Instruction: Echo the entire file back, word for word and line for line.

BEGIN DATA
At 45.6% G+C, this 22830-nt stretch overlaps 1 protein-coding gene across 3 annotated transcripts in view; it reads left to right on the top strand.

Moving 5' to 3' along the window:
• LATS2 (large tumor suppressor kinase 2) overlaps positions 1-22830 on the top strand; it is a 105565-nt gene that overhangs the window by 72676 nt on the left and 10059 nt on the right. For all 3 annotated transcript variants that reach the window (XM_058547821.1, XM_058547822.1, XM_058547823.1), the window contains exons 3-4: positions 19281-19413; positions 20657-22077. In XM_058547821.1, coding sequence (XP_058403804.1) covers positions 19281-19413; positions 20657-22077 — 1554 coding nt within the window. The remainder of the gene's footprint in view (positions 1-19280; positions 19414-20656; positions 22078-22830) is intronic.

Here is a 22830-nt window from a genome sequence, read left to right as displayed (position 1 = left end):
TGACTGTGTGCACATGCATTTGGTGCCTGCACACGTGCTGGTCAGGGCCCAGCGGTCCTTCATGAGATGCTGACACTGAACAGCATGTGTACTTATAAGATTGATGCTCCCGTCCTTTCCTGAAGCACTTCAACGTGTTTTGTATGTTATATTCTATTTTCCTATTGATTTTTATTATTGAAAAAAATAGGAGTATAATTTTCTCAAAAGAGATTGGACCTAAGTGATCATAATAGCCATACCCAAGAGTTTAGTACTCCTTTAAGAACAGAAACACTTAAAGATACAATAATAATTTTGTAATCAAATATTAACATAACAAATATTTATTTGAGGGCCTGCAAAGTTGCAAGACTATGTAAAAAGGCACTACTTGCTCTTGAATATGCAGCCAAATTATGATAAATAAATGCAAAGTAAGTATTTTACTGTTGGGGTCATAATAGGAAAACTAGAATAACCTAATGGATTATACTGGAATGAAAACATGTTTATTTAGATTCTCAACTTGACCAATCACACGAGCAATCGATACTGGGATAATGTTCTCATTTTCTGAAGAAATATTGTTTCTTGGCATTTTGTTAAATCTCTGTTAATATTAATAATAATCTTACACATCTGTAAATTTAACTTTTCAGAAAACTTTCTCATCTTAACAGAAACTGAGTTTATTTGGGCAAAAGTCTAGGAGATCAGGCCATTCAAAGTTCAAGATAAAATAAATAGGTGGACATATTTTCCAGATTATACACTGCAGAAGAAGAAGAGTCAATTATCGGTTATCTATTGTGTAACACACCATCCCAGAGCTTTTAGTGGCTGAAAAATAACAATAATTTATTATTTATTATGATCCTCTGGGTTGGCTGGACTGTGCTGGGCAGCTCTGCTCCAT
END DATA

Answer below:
At 45.6% G+C, this 22830-nt stretch overlaps 1 protein-coding gene across 3 annotated transcripts in view; it reads left to right on the top strand.

Moving 5' to 3' along the window:
• LATS2 (large tumor suppressor kinase 2) overlaps positions 1-22830 on the top strand; it is a 105565-nt gene that overhangs the window by 72676 nt on the left and 10059 nt on the right. For all 3 annotated transcript variants that reach the window (XM_058547821.1, XM_058547822.1, XM_058547823.1), the window contains exons 3-4: positions 19281-19413; positions 20657-22077. In XM_058547821.1, coding sequence (XP_058403804.1) covers positions 19281-19413; positions 20657-22077 — 1554 coding nt within the window. The remainder of the gene's footprint in view (positions 1-19280; positions 19414-20656; positions 22078-22830) is intronic.

Here is a 22830-nt window from a genome sequence, read left to right as displayed (position 1 = left end):
TGACTGTGTGCACATGCATTTGGTGCCTGCACACGTGCTGGTCAGGGCCCAGCGGTCCTTCATGAGATGCTGACACTGAACAGCATGTGTACTTATAAGATTGATGCTCCCGTCCTTTCCTGAAGCACTTCAACGTGTTTTGTATGTTATATTCTATTTTCCTATTGATTTTTATTATTGAAAAAAATAGGAGTATAATTTTCTCAAAAGAGATTGGACCTAAGTGATCATAATAGCCATACCCAAGAGTTTAGTACTCCTTTAAGAACAGAAACACTTAAAGATACAATAATAATTTTGTAATCAAATATTAACATAACAAATATTTATTTGAGGGCCTGCAAAGTTGCAAGACTATGTAAAAAGGCACTACTTGCTCTTGAATATGCAGCCAAATTATGATAAATAAATGCAAAGTAAGTATTTTACTGTTGGGGTCATAATAGGAAAACTAGAATAACCTAATGGATTATACTGGAATGAAAACATGTTTATTTAGATTCTCAACTTGACCAATCACACGAGCAATCGATACTGGGATAATGTTCTCATTTTCTGAAGAAATATTGTTTCTTGGCATTTTGTTAAATCTCTGTTAATATTAATAATAATCTTACACATCTGTAAATTTAACTTTTCAGAAAACTTTCTCATCTTAACAGAAACTGAGTTTATTTGGGCAAAAGTCTAGGAGATCAGGCCATTCAAAGTTCAAGATAAAATAAATAGGTGGACATATTTTCCAGATTATACACTGCAGAAGAAGAAGAGTCAATTATCGGTTATCTATTGTGTAACACACCATCCCAGAGCTTTTAGTGGCTGAAAAATAACAATAATTTATTATTTATTATGATCCTCTGGGTTGGCTGGACTGTGCTGGGCAGCTCTGCTCCAT